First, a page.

Well the week got off to a positive start as I had my second Covid jab, and I have to say even as an events specialist I was super impressed by their efficiency at the local vaccination centre. It's not often you can say you have had an appointment of any kind completed 10 minutes before it was due!
Yet again the weather was very up and down for training, however I managed to get one run back into my training as my achilles seemed to have settled down a bit. I even managed some additional shuttle sprints at a bright and early HIIT class in Hyde Park.
Sadly the timing of the rain (as in, nearly every day) meant that the paddleboarding took a back seat again this week. But I still managed a respectable total of 200.5km.
The distances look like this:
(Hillwalking with a bike 2km....)
I was delighted to have at least one of my swims in the Serpentine before the clouds broke, and luckily had my new friend the GoPro with me to capture the mood. It is moments like this that really make me love open water swimming so much. Even the next day when it bucketed down with rain and I sought refuge under a temporary BBQ station by the lido to try and keep my clothes dry. I still loved it!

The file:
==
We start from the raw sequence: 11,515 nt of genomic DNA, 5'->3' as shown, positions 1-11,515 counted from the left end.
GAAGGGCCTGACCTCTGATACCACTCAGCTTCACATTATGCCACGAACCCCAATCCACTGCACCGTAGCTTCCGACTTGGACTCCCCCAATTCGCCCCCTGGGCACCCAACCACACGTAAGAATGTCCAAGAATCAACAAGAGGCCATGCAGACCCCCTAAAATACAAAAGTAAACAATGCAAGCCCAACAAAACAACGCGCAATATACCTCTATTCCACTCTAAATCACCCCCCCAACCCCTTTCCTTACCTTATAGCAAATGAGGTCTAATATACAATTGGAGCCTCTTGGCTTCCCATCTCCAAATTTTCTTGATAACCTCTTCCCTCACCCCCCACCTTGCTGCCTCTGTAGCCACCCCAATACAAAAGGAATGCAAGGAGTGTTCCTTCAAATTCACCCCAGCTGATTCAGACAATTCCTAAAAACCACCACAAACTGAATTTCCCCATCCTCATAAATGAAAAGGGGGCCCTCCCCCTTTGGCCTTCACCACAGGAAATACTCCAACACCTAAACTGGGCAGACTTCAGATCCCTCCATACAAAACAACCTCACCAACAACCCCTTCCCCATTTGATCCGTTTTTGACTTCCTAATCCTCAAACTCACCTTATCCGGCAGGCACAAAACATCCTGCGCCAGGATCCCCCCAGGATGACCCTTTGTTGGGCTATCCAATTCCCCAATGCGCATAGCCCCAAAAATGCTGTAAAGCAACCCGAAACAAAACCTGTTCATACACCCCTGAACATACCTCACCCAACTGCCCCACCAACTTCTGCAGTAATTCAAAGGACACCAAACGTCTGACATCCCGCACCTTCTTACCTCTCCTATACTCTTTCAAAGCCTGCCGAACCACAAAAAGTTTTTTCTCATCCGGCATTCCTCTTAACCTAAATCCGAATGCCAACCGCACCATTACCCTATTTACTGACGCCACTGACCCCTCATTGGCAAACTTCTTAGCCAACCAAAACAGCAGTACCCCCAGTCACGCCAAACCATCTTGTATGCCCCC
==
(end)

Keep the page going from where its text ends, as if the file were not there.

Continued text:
With a total distance of 3,186km now covered, I would be approaching the world famous area of Machu Picchu. Shrouded by mist and surrounded by lush vegetation and steep escarpments, the sprawling Inca citadel of Machu Picchu is the most famous archaeological site on the continent.. This awe-inspiring ancient city was never revealed to the conquering Spaniards and was virtually forgotten until the early part of the 20th century.
But of course much as this archaeological gem is very much on my hit list, there isn't much chance of me actually being there anytime soon. There, was however a rather intriguing set of hills which I often pass in the car en route to my partner's in High Wycombe. Northala Fields is a park located in Northolt consisting of four artificial hills overlooking the rather salubrious A40. Perhaps I could set myself a mini adventure to get there?
So on a very wet Saturday morning (yet again) this was my destination. Despite it's location, the best bike route there was along the Grand Union Canal path which is always a nice change from the London traffic. And in fact the rain even stopped for all of 30 minutes!
Some helpful signage gave me the opportunity to finally find out more about this intriguing site. Apparently the hills were constructed using rubble from the demolition of the original Wembley Stadium in 2003. The name ‘Northala’ is how the old manor of Northall (Northolt) was recorded in the Domesday Book in 1086.
The rain once again started to close in as I wheeled and carried my bike up to the summit of one of the hills. Well, it had to be done, even though I knew what view was awaiting me at the top. Kind of surreal to feel like you were hiking, but with the sounds of major traffic whizzing by! The fun continued as I decided to take a 'short cut' back down the hill. I now saw why the winding path was a better option than skidding down a vertical muddy path holding onto a bike!